Having only ever played Super Mario World in brief spats on friends' SNESes, I went into my full playthrough with skepticism. Sure, I had confidence that this would be a satisfying game, but many enthusiasts herald this as the best Mario title to date. From what I had touched previously, this hardly seemed the case. Now, with numerous castles, ghost houses, and another Bowser battle under my belt, I can see where that stunning appeal comes from, even if it doesn't strike my fancy to quite the same degree.
I possess a long-standing fascination with floating platforms in games, and even though SMW doesn't really dig into that meta-game analysis, it does make you think about platform placement and level construction. Maybe it's just that the era when the platformer was the dominant game genre is behind us, but SMW is a perfect poster-child for what a well-honed 2-D platformer can achieve. This is something that modern games have a difficult time replicating without exuding nostalgia or at least coming off as largely referential to historical material. It's hard to think back to a time when Yoshi made his first appearance, and was brought on for broad gameplay variance, instead of existing as a callback or one-off power-up for use with an individual sequence.
What I liked best about SMW was the way it mixed elements of action, adventure, and puzzle solving in a fashion I don't recall another Mario game doing. The action side is largely what you'd expect if you've played a Mario game since Super Mario Bros 3. There are power-ups that let you fly and throw fireballs, and, for the most part, jumping on enemies heads still does them in quite well. That said, if you've somehow only ever played the original Mario Bros, you might be surprised at just how complex the action system has become. On the adventure tip, you navigate levels via an overworld map, complete with branching and reforming paths. The map is good at letting you know when there's something secret in a level without giving away the answers. Every level doesn't need to be completed to beat the game, but since you can save progress, you have the luxury of taking your time to explore and replay levels without fear that the electricity might go out. A significant part of the adventuring is intertwined with the heinous puzzles that meter out the exploration phases in ways that require strategic item gathering. The most difficult puzzles are totally optional, but are pretty satisfying brain teasers that taunt you to give them a shot. Part of the reason I like the puzzles so much is because at their core, they can be solved by intelligent platforming. Thus SMW doesn't balloon it's gameplay by bolting on other genre mechanics, but instead, expounds upon the intricacies of its core conceit. The result is a game that justifiably places itself on top of the platformer pile, and serves as a substantial step forward for game design at the time.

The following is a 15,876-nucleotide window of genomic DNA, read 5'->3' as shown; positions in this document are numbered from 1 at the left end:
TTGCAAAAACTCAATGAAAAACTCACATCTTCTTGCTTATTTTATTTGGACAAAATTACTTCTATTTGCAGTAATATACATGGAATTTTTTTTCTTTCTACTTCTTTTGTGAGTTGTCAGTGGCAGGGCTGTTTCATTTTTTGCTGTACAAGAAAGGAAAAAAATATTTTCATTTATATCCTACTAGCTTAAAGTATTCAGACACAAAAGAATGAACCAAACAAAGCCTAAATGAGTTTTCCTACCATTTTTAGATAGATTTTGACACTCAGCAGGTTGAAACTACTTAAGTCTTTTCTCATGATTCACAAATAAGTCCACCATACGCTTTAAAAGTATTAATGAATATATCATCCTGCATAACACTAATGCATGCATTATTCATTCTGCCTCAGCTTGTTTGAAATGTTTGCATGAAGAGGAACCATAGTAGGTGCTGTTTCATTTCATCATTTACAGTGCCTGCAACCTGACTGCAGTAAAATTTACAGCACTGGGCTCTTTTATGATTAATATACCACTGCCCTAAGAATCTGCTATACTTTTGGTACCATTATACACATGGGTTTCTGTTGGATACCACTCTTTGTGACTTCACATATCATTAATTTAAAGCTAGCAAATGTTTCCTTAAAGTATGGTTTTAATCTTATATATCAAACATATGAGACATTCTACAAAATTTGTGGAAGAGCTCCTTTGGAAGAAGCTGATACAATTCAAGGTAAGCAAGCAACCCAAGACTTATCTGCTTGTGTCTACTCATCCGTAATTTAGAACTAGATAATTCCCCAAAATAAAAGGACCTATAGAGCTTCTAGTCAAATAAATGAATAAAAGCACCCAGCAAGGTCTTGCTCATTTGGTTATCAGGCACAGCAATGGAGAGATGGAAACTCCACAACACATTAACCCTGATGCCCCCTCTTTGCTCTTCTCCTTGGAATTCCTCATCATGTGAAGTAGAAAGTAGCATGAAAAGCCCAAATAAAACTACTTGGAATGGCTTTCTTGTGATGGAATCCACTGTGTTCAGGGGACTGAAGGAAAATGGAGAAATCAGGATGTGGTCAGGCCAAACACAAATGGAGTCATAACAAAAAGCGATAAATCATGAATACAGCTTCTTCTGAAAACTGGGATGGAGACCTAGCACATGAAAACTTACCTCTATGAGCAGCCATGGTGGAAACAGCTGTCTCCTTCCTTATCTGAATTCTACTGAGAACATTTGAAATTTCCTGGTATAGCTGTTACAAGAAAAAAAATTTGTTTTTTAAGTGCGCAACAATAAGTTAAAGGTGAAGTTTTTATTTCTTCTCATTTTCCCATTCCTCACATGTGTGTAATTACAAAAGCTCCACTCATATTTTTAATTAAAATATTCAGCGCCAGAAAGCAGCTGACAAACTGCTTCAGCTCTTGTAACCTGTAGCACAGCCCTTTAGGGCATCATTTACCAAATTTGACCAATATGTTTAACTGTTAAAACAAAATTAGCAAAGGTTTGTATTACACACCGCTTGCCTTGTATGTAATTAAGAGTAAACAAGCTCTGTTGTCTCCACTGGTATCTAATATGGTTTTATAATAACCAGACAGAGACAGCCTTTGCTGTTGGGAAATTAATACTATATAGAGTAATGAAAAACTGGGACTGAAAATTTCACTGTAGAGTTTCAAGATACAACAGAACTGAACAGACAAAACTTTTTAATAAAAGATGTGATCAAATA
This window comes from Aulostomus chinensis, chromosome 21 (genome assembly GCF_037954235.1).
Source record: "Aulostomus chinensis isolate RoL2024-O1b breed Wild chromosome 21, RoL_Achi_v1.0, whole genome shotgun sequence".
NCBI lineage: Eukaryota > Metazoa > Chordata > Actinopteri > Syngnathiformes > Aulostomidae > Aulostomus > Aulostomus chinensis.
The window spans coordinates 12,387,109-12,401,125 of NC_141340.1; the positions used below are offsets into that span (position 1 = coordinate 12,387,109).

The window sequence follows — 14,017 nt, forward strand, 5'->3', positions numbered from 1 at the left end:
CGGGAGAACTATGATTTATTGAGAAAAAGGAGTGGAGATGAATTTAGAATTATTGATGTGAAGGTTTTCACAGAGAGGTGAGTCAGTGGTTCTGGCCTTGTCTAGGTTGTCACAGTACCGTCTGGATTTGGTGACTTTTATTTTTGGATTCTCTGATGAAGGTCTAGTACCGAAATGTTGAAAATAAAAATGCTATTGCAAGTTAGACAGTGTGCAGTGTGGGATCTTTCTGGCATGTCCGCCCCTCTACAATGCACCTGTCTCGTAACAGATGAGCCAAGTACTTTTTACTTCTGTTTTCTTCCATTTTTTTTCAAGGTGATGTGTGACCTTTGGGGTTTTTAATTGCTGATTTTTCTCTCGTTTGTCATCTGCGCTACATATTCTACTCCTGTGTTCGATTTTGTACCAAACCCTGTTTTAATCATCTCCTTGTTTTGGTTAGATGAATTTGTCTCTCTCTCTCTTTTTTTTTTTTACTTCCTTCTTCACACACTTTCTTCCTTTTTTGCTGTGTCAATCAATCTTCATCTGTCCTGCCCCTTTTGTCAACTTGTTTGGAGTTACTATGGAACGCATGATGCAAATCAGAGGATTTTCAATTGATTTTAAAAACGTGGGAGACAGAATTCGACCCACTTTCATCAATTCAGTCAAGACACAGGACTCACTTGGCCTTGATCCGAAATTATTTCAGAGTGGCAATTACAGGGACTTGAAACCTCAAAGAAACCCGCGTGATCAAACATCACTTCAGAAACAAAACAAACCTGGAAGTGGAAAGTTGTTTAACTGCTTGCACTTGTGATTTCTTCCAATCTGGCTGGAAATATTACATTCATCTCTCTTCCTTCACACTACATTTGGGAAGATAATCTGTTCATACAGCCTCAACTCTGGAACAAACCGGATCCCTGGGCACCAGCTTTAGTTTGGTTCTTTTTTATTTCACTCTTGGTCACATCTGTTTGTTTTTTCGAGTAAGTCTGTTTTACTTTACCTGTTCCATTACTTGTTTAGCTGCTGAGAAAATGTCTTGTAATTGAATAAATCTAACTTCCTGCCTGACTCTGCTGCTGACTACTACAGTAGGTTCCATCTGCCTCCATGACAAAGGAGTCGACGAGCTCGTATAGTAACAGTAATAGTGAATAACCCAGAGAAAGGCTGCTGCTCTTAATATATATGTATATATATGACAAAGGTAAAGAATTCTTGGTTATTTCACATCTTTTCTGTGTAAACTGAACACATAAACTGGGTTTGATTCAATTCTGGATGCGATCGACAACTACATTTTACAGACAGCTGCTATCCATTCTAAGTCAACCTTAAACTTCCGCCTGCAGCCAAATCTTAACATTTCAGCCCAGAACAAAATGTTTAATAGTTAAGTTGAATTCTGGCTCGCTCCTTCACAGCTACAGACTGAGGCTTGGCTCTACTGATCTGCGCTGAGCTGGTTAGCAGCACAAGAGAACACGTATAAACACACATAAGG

This dedication to form is what often makes Nintendo games great, but I could have done with some tweaking to particular elements of SMW. In comparison to SMB3's raccoon tail, the feather cape seems needlessly complex to control, especially in parachute mode. Coupled with the fact that none of the puzzles I completed seemed to require the gliding function (82% completion), it seems unnecessary. Then of course there's Yoshi, who I do not outright dislike, but find that I prefer not using him unless I have to. For me, using Yoshi changes the game a little too much, to the point where I'd rather just have a Yoshi game instead of putting him in a Mario one. I ended up more or less using Yoshi as a shield since you can sustain a hit while riding him and not take any damage other than losing your mount. You can wager a guess that I don't care for using the feather cape in conjunction with Yoshi either. Maybe it's the blatant disregard for physics, but, yeah, not a fan. As a small aside, the designs of most of the new enemies unique to SMW seem pretty uninspired, and it's no wonder that they haven't really shown up again since.
I appreciate Nintendo taking these risks though. They wanted to increase the complexity of their platform hopping game while also iterating on the blockbuster success of SMB3, all while positioning itself as the killer app for Nintendo's new 16-bit console. The list of games that have even been in that situation is pretty small, and shorter still for those that actually deliver on the bulk of their ambitions. SMW is such a game, but in some ways it actually feels remarkably humble. This feeling could have more to do SMW standing in contrast to the modern Mario's franchise-driven market saturation. Name a genre and there's a Mario version of it. SMW was Nintendo building upon an already solid foundation, but also venturing into innovative territory that so much iterative design is afraid to do. Sure, not everything works perfectly, but a lot of that is user preference. The brilliance of SMW's design is that there are multiple options for how to play a level, and one of those almost always feels spot on.